Governor General's Literary Awards for Non-Fiction winner
Well-known as a critic, Northrop Frye is also a renowned educator. This book, for the first time,
allows us access to his classroom. Here he discusses Shakespeare's comedies, histories and
tragedies, and introduces us to a new category - Shakespeare's romances, those glittering,
frightening, magical plays of the playwright's later years.
Dr. Frye presents lucid expositions of Romeo and Juliet,
A Midsummer Night's Dream, Richard II, Henry IV, Measure for Measure, Hamlet, King Lear,
Anthony and Cleopatra, The Winter's Tale,
and The Tempest, relating each of these works to others in the Shakespeare canon so that by the end of the book new light has been shed on all of Shakespeare's plays. Within
this framework, Frye discusses many of the central elements of Shakespearean drama - from the traditions of comedy and tragedy to the historical background of the plays, from imagery and patterning to characterization, from the use of myth, folklore, and the supernatural to the anthropological roots of Shakespeare's ideas.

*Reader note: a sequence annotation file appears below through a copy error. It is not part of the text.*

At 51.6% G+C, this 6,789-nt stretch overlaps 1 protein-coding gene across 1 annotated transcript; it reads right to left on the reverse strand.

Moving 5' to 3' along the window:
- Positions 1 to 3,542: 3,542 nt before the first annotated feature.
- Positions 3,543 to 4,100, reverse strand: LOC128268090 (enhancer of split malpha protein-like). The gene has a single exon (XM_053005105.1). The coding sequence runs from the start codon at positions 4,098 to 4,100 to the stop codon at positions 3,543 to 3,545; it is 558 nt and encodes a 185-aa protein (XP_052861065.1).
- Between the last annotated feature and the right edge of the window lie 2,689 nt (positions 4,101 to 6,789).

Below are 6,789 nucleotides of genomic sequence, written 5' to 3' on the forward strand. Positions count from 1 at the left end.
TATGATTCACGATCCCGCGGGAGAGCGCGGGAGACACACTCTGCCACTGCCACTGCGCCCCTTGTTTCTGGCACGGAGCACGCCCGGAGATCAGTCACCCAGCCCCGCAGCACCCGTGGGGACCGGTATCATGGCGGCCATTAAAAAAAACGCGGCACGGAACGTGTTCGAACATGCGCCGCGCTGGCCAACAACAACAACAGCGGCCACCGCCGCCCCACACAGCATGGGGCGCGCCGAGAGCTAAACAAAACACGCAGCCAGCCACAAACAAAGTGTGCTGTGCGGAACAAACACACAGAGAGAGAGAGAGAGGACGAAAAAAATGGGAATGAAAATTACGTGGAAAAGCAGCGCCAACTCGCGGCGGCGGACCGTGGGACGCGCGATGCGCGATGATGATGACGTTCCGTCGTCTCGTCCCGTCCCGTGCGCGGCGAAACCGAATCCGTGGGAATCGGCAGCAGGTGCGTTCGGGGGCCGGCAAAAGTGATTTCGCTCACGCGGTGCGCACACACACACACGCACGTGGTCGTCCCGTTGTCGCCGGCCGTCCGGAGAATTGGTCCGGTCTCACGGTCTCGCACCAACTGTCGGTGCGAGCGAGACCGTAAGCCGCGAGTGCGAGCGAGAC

Northrop Frye on Shakespeare will be invaluable to any student of literature, but its clarity and accessibility will also attract anyone with an interest in Shakespearean drama. It is as useful to the
playgoer as it is to the academic, and proves that literary criticism can be as amusing as it is rewarding.
Northrop Frye (1912-1991) was born in Sherbrooke, Quebec, and educated at the University of Toronto and Oxford University. He joined the University of Toronto in 1939, which began one of the most distinguished careers in the history of literary criticism. Over his lifetime Frye was awarded 30 honorary degrees world-wide, was a recipient of the Order of Canada, The Royal Society's Molson and Lorne Pierce Prizes, the Canada Council Medal, among others. His many publications include The Great Code, The Well-Tempered Critic, Anatomy of Criticism, and Fearful Symmetry.
Check out his web site at www.northropfrye.com.